Citing Foreign Secretary Boris Johnson reiterating U.K. “support for a two-state solution when he visited Israel and the Occupied Palestinian Territories in March,” Burt stressed that Johnson “also expressed concern about Israeli settlements and demolitions.” 

‘Disregarded 90 pct of the population’

However, Scottish Nationalist Party MP Joanna Cherry underlined that many of her constituents “have pointed out that the Balfour Declaration disregarded the rights, wishes and claims of the Palestinian people, who made up nearly 90 percent of the population in Palestine in 1917.”

“The Balfour Declaration and Britain’s subsequent acts when Palestine was under its control created the framework for Palestinian dispossession and the establishment in 1948 of a state whose basic laws and subsequent policies have privileged the rights of Jewish inhabitants above those of Palestinians,” she said.

Speaking of her recent visit to the region, Cherry said she saw “two parallel systems of law in the military courts, where human rights and basic legal process are not observed.”

“I also saw that the proliferation of settlements in the West Bank is sadly making a two-state solution almost impossible,” she said.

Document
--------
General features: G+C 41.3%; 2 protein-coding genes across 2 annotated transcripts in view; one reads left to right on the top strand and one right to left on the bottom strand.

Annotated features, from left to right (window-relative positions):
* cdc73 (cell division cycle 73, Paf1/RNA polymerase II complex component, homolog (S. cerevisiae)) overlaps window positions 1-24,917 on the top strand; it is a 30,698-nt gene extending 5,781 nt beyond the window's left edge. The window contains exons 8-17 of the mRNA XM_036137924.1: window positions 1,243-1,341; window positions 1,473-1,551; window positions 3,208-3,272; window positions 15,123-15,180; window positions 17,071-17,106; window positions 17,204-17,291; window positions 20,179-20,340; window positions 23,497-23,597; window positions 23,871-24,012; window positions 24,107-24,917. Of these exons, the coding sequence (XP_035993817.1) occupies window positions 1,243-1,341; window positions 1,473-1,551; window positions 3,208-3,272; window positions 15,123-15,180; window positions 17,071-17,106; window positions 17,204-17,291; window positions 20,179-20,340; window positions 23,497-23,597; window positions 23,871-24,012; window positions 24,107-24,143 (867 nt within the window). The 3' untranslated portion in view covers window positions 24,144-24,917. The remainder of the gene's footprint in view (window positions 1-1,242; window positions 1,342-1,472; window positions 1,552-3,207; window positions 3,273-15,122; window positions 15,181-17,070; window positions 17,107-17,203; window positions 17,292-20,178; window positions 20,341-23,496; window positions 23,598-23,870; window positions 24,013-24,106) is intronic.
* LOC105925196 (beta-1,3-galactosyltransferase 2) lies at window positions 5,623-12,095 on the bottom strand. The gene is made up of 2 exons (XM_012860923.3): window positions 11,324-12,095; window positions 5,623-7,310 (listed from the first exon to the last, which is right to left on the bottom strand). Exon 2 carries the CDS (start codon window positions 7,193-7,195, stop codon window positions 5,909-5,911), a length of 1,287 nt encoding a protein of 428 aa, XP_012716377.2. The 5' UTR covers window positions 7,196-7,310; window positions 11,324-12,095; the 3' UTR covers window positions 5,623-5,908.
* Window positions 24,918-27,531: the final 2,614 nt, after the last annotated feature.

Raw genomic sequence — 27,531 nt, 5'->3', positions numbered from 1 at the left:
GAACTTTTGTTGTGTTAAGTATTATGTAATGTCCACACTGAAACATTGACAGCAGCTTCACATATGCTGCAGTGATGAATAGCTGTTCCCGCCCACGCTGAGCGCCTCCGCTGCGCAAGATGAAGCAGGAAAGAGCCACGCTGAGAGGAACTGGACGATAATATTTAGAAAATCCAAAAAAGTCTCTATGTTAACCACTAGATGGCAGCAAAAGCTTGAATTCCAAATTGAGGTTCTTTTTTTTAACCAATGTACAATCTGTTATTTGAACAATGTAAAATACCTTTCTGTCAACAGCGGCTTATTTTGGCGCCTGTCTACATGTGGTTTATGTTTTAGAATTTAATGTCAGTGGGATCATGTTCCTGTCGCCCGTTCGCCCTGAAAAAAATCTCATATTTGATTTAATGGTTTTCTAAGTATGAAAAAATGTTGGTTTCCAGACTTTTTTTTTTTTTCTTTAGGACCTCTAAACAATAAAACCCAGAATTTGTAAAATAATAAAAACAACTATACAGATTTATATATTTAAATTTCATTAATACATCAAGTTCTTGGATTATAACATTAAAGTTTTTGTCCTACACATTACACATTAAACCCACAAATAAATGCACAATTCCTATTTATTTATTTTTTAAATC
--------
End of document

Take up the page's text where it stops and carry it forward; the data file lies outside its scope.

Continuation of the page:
Cherry said “the true legacy of Balfour is 5 million Palestinians living in refugee camps or scattered across the globe; a 50-year occupation of East Jerusalem, Gaza and the West Bank; and a 10-year illegal and inhumane blockade of the Gaza Strip.” 

'Far from peace'

Another Labour MP, Jullie Elliot, said “the centenary of the Balfour Declaration should not be celebrated in any way but should instead be a time when we can pause, think about the situation that we are in now because of this statement by a previous parliamentarian, and look carefully at its impact on the situation today.”

“It is time that the British government took responsibility for the actions of Lord Balfour and the government of 1917, and do their part in fulfilling the second part of the Balfour Declaration,” she said.

"The British Government should recognize the state of Palestine, to fulfil our moral obligation to the Palestinian people, including the 5 million refugees, who have a recognized right to return," she urged.

"The government should do everything within their power to get a two-state solution and urgently ensure that international law is upheld in the Occupied Palestinian Territories."

Labour lawmaker Naz Shah said 5 million Palestinians live as displaced refugees, 2.5 million live in “torturous conditions in the occupied West Bank, and 1.7 million people live in the largest open prison camp on the planet, in Gaza, with no basic rights, no citizenship, and no hope of a lasting future.”

“Given that the current Israeli prime minister is intent on further expansion, the border is more undefined than ever and, sadly, lasting peace is further and further away,” Shah added, urging the U.K. government to “recognize just how far away we are from a peaceful solution.”

“We have failed the people of Palestine and with each passing day we fail more of them."